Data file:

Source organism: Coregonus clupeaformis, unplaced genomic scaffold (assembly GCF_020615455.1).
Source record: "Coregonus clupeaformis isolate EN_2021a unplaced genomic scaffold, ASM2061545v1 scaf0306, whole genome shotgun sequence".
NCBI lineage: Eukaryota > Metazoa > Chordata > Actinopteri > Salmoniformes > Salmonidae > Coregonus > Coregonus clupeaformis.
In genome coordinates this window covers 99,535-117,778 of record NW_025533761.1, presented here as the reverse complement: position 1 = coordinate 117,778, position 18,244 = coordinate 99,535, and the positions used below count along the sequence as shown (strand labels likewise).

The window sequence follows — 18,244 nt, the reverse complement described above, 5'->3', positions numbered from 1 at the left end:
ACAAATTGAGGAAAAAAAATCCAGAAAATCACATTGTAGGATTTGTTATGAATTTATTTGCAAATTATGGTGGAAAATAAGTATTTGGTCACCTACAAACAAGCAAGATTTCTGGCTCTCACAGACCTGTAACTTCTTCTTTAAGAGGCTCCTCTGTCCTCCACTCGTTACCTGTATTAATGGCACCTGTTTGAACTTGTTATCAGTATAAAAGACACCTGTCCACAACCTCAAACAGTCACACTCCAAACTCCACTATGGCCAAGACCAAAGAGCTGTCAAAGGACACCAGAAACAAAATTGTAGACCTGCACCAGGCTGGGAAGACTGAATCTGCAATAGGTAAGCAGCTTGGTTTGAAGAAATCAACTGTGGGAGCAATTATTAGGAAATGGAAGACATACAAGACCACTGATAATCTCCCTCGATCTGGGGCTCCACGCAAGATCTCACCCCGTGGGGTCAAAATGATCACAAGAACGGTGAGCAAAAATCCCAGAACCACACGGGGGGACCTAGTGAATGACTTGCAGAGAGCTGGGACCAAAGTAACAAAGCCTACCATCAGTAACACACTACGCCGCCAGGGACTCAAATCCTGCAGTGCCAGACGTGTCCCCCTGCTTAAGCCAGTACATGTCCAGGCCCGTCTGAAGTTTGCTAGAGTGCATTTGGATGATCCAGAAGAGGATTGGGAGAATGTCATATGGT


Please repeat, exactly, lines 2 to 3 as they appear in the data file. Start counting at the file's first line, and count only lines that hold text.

Source record: "Coregonus clupeaformis isolate EN_2021a unplaced genomic scaffold, ASM2061545v1 scaf0306, whole genome shotgun sequence".
NCBI lineage: Eukaryota > Metazoa > Chordata > Actinopteri > Salmoniformes > Salmonidae > Coregonus > Coregonus clupeaformis.